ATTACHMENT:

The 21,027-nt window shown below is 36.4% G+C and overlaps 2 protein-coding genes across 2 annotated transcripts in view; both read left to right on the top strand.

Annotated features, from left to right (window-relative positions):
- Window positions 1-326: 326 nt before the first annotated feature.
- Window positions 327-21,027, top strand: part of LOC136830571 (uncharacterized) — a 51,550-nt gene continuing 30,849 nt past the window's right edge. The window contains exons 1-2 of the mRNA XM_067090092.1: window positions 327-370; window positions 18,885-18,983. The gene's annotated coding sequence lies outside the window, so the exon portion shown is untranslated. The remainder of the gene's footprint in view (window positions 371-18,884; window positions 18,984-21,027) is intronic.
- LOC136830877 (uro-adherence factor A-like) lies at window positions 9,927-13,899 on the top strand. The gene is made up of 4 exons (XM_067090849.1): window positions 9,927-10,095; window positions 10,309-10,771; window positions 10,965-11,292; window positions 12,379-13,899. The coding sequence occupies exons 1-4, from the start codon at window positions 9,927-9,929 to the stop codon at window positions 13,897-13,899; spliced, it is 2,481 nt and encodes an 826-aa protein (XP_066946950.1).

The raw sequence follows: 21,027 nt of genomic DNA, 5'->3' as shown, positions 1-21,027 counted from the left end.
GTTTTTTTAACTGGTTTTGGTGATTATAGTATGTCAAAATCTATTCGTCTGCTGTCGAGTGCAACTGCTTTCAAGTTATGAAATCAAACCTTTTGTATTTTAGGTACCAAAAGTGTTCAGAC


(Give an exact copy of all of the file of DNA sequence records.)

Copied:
The 21,027-nt window shown below is 36.4% G+C and overlaps 2 protein-coding genes across 2 annotated transcripts in view; both read left to right on the top strand.

Annotated features, from left to right (window-relative positions):
- Window positions 1-326: 326 nt before the first annotated feature.
- Window positions 327-21,027, top strand: part of LOC136830571 (uncharacterized) — a 51,550-nt gene continuing 30,849 nt past the window's right edge. The window contains exons 1-2 of the mRNA XM_067090092.1: window positions 327-370; window positions 18,885-18,983. The gene's annotated coding sequence lies outside the window, so the exon portion shown is untranslated. The remainder of the gene's footprint in view (window positions 371-18,884; window positions 18,984-21,027) is intronic.
- LOC136830877 (uro-adherence factor A-like) lies at window positions 9,927-13,899 on the top strand. The gene is made up of 4 exons (XM_067090849.1): window positions 9,927-10,095; window positions 10,309-10,771; window positions 10,965-11,292; window positions 12,379-13,899. The coding sequence occupies exons 1-4, from the start codon at window positions 9,927-9,929 to the stop codon at window positions 13,897-13,899; spliced, it is 2,481 nt and encodes an 826-aa protein (XP_066946950.1).

The raw sequence follows: 21,027 nt of genomic DNA, 5'->3' as shown, positions 1-21,027 counted from the left end.
GTTTTTTTAACTGGTTTTGGTGATTATAGTATGTCAAAATCTATTCGTCTGCTGTCGAGTGCAACTGCTTTCAAGTTATGAAATCAAACCTTTTGTATTTTAGGTACCAAAAGTGTTCAGAC